05-10-2021 10:02 AM
I get (a lot) of messages :
" conflicting RAM Tu[pes(3D/Records) detected"
without further reference or description.
Any ideas what this could mean or how to get more verbosity?
05-10-2021 10:48 AM - edited 05-10-2021 10:51 AM
>>Does it give any context- like the file?
the message that I copied (but I can see what submodule/file is causing it, but there are multiple inferred memories)
05-10-2021 02:23 PM
(Up front - I'm a verilog user, but I think this applies for VHDL too).
Synthesis tools (and even tutorials for Simulation), since the early days, always thought of using 2-D arrays as solely for the purpose of modeling memories. So the first time the FPGA synthesis vendors started inferring RAMS, it started with just looking for 2-D arrays.
However, this is a rather limited use case for multi-dimensional variables. For me at least, I use multi-dimensional arrays for purposes other than modeling memories for the majority of my RTL code. But the current heuristics for the tools use to "look" for inferred memories start with the simple "is it a 2-d (or higher) array." Then attaches more qualifications. So I see all sorts of warnings from the tools about multi-dimensional arrays not matching a memory template. Which is true - I'm not modeling a memory! So, more warnings from the tool for me to ignore...
Not sure if the OP case matches mine, but it's a possible use case.
05-10-2021 09:59 PM
Could you please share the runme.log ( project mode ) / vivado.log ( non-project mode ) file which captures these messages?
Also, could you provide a simple test case for reproducing the messages at our end.
05-11-2021 01:23 AM
I agree with you, and thought not as good as you , I'm you opposite, VHDL, and a bit of verilog when i "have to go that route "
This is likely to be history,,,,
The tools are VERY slow to evolve,
not least this I think is because they came out of Millitary work, who never want to change if an out of date / old / technique is around, no matter how much "better" the new is .
yes @markcurry, System Verilog
the languages were designed to allow defining modules accurately , and simulate them.
it was only much later that people made tools that converted the language into real silicon..
In the real digital world, everything is a pin, and inherently a vector,
It was only much later still that the tools could "infer" a two dimensional array , if "you were very explicit" in how you coded it.
Multi dimensional arrays, just don't map into silicon, they are more abstract,
and at its heart RTL is describing silicon ( well hardware anyway )
so after all this ramble,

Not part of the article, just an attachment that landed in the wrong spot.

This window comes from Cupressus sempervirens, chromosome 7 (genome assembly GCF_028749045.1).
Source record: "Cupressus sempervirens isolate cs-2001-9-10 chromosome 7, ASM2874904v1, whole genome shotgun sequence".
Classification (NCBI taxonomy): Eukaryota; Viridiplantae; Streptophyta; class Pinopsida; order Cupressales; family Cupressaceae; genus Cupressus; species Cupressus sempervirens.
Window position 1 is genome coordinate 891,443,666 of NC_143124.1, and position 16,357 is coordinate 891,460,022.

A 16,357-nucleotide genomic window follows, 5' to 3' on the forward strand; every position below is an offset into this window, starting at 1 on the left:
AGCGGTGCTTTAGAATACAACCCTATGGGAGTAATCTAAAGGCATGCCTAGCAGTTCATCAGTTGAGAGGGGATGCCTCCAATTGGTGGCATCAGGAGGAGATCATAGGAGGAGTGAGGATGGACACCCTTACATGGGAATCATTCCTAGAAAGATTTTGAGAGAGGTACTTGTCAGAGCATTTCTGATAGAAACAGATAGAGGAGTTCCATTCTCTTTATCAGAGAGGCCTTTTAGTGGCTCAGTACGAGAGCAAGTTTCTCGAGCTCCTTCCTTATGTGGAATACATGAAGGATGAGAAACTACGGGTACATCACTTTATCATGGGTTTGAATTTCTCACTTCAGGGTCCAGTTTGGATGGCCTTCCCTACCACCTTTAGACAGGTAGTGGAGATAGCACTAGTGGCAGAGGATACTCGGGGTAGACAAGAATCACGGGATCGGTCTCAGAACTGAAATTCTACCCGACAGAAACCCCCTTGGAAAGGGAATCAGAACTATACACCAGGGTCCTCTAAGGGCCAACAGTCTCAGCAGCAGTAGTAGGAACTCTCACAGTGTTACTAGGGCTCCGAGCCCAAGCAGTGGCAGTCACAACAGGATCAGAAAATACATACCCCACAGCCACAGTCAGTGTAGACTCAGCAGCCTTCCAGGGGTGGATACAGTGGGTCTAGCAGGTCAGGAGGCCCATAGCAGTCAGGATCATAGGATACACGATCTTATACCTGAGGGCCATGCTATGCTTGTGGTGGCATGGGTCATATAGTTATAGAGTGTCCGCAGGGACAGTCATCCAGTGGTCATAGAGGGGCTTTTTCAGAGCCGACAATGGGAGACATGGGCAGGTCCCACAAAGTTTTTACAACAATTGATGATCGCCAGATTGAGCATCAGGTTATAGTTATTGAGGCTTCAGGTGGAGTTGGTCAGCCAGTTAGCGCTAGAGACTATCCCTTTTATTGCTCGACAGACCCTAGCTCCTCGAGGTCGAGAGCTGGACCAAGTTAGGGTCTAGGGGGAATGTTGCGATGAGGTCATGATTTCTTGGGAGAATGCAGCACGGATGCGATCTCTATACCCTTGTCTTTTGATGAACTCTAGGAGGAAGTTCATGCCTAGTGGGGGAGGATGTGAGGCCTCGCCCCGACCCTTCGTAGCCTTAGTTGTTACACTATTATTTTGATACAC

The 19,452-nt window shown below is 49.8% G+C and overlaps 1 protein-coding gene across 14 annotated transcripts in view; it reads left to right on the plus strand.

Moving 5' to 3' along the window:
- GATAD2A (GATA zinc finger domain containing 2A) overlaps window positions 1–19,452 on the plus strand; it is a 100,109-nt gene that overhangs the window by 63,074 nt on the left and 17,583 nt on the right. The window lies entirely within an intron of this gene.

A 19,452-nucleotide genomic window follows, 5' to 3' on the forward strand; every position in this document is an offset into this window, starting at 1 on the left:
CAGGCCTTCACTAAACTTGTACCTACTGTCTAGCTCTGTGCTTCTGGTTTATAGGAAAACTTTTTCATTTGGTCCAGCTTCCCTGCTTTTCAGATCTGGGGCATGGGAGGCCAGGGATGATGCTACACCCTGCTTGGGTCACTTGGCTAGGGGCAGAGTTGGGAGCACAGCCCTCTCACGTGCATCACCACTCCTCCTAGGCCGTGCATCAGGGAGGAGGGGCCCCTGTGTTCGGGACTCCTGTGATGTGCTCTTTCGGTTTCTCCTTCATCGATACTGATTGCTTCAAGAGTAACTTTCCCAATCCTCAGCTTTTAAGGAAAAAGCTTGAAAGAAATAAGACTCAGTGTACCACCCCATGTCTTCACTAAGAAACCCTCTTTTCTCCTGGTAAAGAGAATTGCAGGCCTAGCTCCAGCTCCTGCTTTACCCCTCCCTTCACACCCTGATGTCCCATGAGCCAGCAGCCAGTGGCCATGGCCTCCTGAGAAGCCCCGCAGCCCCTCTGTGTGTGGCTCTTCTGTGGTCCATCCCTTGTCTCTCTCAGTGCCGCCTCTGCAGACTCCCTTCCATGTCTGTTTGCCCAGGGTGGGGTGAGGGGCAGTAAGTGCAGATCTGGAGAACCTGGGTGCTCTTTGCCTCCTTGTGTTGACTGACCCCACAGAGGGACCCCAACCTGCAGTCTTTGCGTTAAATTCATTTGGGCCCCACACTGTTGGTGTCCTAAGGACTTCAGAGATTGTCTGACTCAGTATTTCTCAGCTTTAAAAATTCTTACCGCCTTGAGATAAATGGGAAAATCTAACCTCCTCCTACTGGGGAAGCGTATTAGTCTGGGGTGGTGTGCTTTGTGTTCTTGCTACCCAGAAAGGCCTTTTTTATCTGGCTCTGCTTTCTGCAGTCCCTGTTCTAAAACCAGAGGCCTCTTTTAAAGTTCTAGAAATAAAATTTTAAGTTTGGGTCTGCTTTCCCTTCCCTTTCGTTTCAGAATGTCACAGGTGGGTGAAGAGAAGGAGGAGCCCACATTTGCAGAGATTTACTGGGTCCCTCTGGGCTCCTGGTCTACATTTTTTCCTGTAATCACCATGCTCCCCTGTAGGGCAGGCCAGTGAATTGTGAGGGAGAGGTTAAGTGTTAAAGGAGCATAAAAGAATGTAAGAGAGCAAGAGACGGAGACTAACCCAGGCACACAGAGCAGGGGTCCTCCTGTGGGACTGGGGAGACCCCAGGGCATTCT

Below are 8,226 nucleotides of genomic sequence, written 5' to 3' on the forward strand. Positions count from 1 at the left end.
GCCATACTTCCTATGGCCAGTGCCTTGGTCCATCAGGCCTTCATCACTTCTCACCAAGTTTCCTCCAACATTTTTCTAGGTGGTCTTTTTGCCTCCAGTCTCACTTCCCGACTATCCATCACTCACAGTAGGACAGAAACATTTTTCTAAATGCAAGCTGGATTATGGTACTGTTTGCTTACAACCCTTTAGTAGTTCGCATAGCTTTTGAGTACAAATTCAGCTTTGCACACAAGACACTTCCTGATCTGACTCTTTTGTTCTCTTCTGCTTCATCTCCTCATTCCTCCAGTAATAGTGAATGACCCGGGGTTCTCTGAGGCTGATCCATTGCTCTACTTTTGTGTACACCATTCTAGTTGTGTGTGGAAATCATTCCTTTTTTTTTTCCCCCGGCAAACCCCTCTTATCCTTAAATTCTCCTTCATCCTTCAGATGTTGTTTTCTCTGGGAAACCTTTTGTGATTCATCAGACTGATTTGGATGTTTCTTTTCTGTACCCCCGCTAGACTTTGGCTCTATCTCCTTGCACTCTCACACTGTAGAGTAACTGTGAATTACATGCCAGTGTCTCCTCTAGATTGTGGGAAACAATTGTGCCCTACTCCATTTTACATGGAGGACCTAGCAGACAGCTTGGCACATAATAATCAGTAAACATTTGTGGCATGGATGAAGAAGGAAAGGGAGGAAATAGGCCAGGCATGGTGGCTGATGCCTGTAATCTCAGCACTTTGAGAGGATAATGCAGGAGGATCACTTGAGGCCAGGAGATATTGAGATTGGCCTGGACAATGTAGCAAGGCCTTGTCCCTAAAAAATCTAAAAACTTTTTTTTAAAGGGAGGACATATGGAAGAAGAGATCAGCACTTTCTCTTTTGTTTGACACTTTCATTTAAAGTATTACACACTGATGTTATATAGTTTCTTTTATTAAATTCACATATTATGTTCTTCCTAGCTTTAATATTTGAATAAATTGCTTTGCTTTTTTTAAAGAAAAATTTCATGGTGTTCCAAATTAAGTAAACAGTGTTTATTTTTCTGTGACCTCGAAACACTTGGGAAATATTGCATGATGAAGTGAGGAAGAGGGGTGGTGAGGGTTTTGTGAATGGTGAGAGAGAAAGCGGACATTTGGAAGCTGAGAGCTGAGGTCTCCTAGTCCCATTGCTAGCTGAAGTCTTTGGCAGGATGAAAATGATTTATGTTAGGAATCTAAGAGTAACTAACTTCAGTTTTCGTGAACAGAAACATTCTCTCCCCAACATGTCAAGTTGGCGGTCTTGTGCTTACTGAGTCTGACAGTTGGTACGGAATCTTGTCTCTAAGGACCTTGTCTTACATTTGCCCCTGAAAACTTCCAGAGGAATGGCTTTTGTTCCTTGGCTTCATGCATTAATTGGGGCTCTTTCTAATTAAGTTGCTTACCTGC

what I'm getting at, is the tools are lagging,
They are millions of times better than they were in 1980 when I started,
but humans can still make code that the tools will hick up on
so don't be surprised that your more clever than the tools,
Suggest that you try a few simple examples of multidimensional to see what is and is not possible
05-11-2021 05:24 AM - edited 05-11-2021 05:24 AM
I think we're mostly agreeing, however I disagree with this statement:
> Multi dimensional arrays, just don't map into silicon, they are more abstract, and at its heart RTL is describing silicon
Multi-dimensional arrays map to silicon just as easily as single dimensional vectors. Arrays (of any number of dimensions) are just a convenience for the human reader to map algorithms. I have 48 wires - these could be any of (SystemVerilog style):
All this maps quite fine to hardware. The indexing of the various arrays is a convenience for the human reader. To the machine it's just 48 wires. It's the same thing in any computer language really. Create a computer language. Before long someone's asking for arrays. Very quickly after, one's asking for multi-dimensional arrays. I'd bet a good portion of software language questions on stackoverflow are "how does one create multi-dimensional arrays in language XXX".
05-11-2021 07:46 AM
I think I did not explain myself @markcurry
by saying silicon is not multi dimensional,
I was referring to the silicon being laid out X / Y
So for instance a two by two byte "array" is conceptualy , "just" laid out on the silicon,
and that show the tools were designed,
As you say, now days , things are much more software like , dimensions are "infinate"
records are standard, with multipe size objects in them,
My point was the tools initial were not,
and humans have infinite ways of creating code,
and the poor tools have to decode that to a two dimensional silicon slice,
( OK there is stacked silicon, but thats another story )
I just keep in mind the job the tools do, and sometimes check just what they are chucking out when I get "creative" cause its easier for me.
05-16-2021 11:43 PM
The UG901 has a few example codes for RAMs using 3D Array:
https://www.xilinx.com/support/documentation/sw_manuals/xilinx2020_2/ug901-vivado-synthesis.pdf (page 158)
Please check the sample codes or share your RTL file for us to understand the issue.
05-17-2021 01:00 PM - edited 05-17-2021 01:00 PM
the problem occurs with a quite complex design that I needed to trim down before sharing.
Having done that, it seems the arrays that I intended to be mapped on RAMs are still mapped to RAMs;
The warning "conflicting RAM Types(3D/Records) detected" is apparently triggered by something else in the code that I had no intention to be a memory in the first place (actually I don't know how it could be"
Too bad that the tool doesn't give any more information (like what signal it is referring too).
So the warning is useless, but trying to find what is causing it would take too much effort.
This issue can be closed.
05-17-2021 10:55 PM
05-18-2021 03:09 AM
I feel the pain tryign to locate a feature in a large lump of code,
more than once I have ended up commenting out lumps of code to see when the feature disappears.
There must be abetter way ,
I Know, Xilinx will suggest writing in HLS ,,,,